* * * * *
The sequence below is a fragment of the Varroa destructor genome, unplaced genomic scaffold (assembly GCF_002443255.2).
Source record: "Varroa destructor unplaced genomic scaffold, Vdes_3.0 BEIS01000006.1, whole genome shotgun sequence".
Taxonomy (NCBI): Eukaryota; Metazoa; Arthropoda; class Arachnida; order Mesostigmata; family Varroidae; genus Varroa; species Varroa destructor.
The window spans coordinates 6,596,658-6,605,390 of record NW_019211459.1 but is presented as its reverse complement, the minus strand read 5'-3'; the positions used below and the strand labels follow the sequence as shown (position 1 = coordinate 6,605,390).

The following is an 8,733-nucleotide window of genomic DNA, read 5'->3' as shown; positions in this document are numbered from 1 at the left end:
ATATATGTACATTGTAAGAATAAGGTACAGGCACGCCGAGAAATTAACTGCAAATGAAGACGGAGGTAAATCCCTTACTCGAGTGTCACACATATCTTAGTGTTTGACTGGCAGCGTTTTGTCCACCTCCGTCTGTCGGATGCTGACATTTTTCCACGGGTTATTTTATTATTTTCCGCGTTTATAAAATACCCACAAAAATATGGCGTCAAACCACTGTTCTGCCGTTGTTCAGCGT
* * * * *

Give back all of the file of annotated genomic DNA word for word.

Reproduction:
The sequence below is a fragment of the Varroa destructor genome, unplaced genomic scaffold (assembly GCF_002443255.2).
Source record: "Varroa destructor unplaced genomic scaffold, Vdes_3.0 BEIS01000006.1, whole genome shotgun sequence".
Taxonomy (NCBI): Eukaryota; Metazoa; Arthropoda; class Arachnida; order Mesostigmata; family Varroidae; genus Varroa; species Varroa destructor.
The window spans coordinates 6,596,658-6,605,390 of record NW_019211459.1 but is presented as its reverse complement, the minus strand read 5'-3'; the positions used below and the strand labels follow the sequence as shown (position 1 = coordinate 6,605,390).

The following is an 8,733-nucleotide window of genomic DNA, read 5'->3' as shown; positions in this document are numbered from 1 at the left end:
ATATATGTACATTGTAAGAATAAGGTACAGGCACGCCGAGAAATTAACTGCAAATGAAGACGGAGGTAAATCCCTTACTCGAGTGTCACACATATCTTAGTGTTTGACTGGCAGCGTTTTGTCCACCTCCGTCTGTCGGATGCTGACATTTTTCCACGGGTTATTTTATTATTTTCCGCGTTTATAAAATACCCACAAAAATATGGCGTCAAACCACTGTTCTGCCGTTGTTCAGCGT